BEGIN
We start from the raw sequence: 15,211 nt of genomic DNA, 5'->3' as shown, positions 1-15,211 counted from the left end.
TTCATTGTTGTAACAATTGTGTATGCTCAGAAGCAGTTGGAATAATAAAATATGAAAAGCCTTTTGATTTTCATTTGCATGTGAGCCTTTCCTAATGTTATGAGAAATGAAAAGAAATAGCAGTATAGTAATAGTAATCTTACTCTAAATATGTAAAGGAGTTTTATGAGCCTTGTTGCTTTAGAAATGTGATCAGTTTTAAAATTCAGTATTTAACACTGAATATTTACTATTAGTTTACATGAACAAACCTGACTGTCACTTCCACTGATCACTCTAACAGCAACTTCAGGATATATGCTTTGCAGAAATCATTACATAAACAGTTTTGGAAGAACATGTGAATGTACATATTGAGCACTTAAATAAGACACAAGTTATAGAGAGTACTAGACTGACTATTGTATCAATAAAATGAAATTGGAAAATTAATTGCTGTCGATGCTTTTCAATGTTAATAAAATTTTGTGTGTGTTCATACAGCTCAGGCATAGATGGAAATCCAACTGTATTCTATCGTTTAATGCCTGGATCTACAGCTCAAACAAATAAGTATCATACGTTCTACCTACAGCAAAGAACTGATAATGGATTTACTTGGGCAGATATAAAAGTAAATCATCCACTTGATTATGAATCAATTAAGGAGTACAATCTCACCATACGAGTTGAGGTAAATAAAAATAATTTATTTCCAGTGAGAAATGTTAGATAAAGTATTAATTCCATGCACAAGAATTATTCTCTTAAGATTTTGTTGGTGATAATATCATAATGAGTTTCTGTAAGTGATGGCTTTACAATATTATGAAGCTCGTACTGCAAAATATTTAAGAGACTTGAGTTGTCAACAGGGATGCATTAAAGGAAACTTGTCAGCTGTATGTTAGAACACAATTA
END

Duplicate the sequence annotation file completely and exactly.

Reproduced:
We start from the raw sequence: 15,211 nt of genomic DNA, 5'->3' as shown, positions 1-15,211 counted from the left end.
TTCATTGTTGTAACAATTGTGTATGCTCAGAAGCAGTTGGAATAATAAAATATGAAAAGCCTTTTGATTTTCATTTGCATGTGAGCCTTTCCTAATGTTATGAGAAATGAAAAGAAATAGCAGTATAGTAATAGTAATCTTACTCTAAATATGTAAAGGAGTTTTATGAGCCTTGTTGCTTTAGAAATGTGATCAGTTTTAAAATTCAGTATTTAACACTGAATATTTACTATTAGTTTACATGAACAAACCTGACTGTCACTTCCACTGATCACTCTAACAGCAACTTCAGGATATATGCTTTGCAGAAATCATTACATAAACAGTTTTGGAAGAACATGTGAATGTACATATTGAGCACTTAAATAAGACACAAGTTATAGAGAGTACTAGACTGACTATTGTATCAATAAAATGAAATTGGAAAATTAATTGCTGTCGATGCTTTTCAATGTTAATAAAATTTTGTGTGTGTTCATACAGCTCAGGCATAGATGGAAATCCAACTGTATTCTATCGTTTAATGCCTGGATCTACAGCTCAAACAAATAAGTATCATACGTTCTACCTACAGCAAAGAACTGATAATGGATTTACTTGGGCAGATATAAAAGTAAATCATCCACTTGATTATGAATCAATTAAGGAGTACAATCTCACCATACGAGTTGAGGTAAATAAAAATAATTTATTTCCAGTGAGAAATGTTAGATAAAGTATTAATTCCATGCACAAGAATTATTCTCTTAAGATTTTGTTGGTGATAATATCATAATGAGTTTCTGTAAGTGATGGCTTTACAATATTATGAAGCTCGTACTGCAAAATATTTAAGAGACTTGAGTTGTCAACAGGGATGCATTAAAGGAAACTTGTCAGCTGTATGTTAGAACACAATTA